Google (GOOG) is imminently close to giving its competitors another blow by launching its own Web browser called “Chrome”. The browser will be available to everyone as early as Tuesday (Sep.2) reports AllThingsD – and will be open source, meaning others can modify the code.
Philipp Lenssen at Google Blogoscoped, a blog that follows the company, reported Monday that Google had sent him a comic book where Google explains the technical specifications of its open-source browser.
According to the book Google implies Chrome, which will be WebKit-based (an open source app framework upon which to build a web browser), is much faster than Internet Explorer and Firefox.
– Chrome runs each tab in a separate process, so a crash will only bring down the one tab, and not the entire browser. In addition, instead of traditional tabs like those seen in Firefox, Chrome Tabs will go on the upper side of the window, not below the address bar.
– Location bar will support auto-complete functions called “omnibox” which will offer search suggestions of different web pages you’ve previously visited as well as suggesting sites you haven’t.
– As a default homepage Chrome introduces an Opera-like speed dial feature. On that page you will see your most visited webpages as 9 screenshot thumbnails.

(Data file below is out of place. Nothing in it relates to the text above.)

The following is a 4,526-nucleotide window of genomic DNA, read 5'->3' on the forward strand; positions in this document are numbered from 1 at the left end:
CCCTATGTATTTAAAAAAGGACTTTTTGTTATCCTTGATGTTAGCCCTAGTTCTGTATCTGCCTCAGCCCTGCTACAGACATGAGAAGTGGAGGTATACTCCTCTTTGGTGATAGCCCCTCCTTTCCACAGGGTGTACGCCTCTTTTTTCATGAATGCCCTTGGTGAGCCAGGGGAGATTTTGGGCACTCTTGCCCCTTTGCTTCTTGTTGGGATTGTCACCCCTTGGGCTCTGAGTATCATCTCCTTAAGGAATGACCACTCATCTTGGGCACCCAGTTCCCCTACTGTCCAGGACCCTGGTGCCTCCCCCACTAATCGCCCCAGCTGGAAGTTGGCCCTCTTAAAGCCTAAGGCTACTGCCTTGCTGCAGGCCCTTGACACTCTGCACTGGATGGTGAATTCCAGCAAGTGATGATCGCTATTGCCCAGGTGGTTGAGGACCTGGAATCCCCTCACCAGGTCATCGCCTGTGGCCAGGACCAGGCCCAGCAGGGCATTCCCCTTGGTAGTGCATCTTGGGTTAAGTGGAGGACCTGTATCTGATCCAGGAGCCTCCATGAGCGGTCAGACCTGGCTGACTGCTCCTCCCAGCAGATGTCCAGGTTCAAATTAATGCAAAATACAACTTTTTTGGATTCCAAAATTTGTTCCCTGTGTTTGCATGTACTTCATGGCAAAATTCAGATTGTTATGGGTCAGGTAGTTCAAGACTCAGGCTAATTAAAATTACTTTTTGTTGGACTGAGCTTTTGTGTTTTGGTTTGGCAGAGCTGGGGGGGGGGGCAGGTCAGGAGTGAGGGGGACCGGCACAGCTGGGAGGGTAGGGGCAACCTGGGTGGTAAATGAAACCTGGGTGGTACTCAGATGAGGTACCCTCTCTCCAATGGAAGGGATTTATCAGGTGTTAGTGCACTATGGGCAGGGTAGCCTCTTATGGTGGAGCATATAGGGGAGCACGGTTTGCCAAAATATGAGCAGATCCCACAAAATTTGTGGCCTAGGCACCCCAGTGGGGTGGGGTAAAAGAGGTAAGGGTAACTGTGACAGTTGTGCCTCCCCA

– Chrome has also a privacy “incognito” mode that allows a browser to surf without saving any personal history and nothing that occurs in that specific window is ever logged on your computer. No local traces basically. (Microsoft plans to implement a similar feature into Internet Explorer 8 called “Inprivate”)
– To fight malware and phishing attempts the browser will keep downloading up to date information about web sites with malicious code. Google also reiterates that whatever runs in a tab is sandboxed so that it won’t affect your machine and can be safely closed.
– Google’s Chrome application makes heavy use multi-threaded programming, which could speed it up a lot on computers with newer multi-core CPUs. Th browser is also expected to integrate various Google services in it.
While a Google browser has been rumored for several years now, it remained just that: a rumor. Apparently, Google has now put those rumors to rest by offering more competition in the browser area and developing services directly aimed at challenging Microsoft (MSFT). Google’s browser could also create problems for Mozilla organization that builds Firefox, a free browser that has become increasingly popular lately. The Mountain View, California-based co. last week extended its support of the Mozilla foundation until 2011. Their agreement, was set to expire in November of this year.
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Has anyone actually used this yet??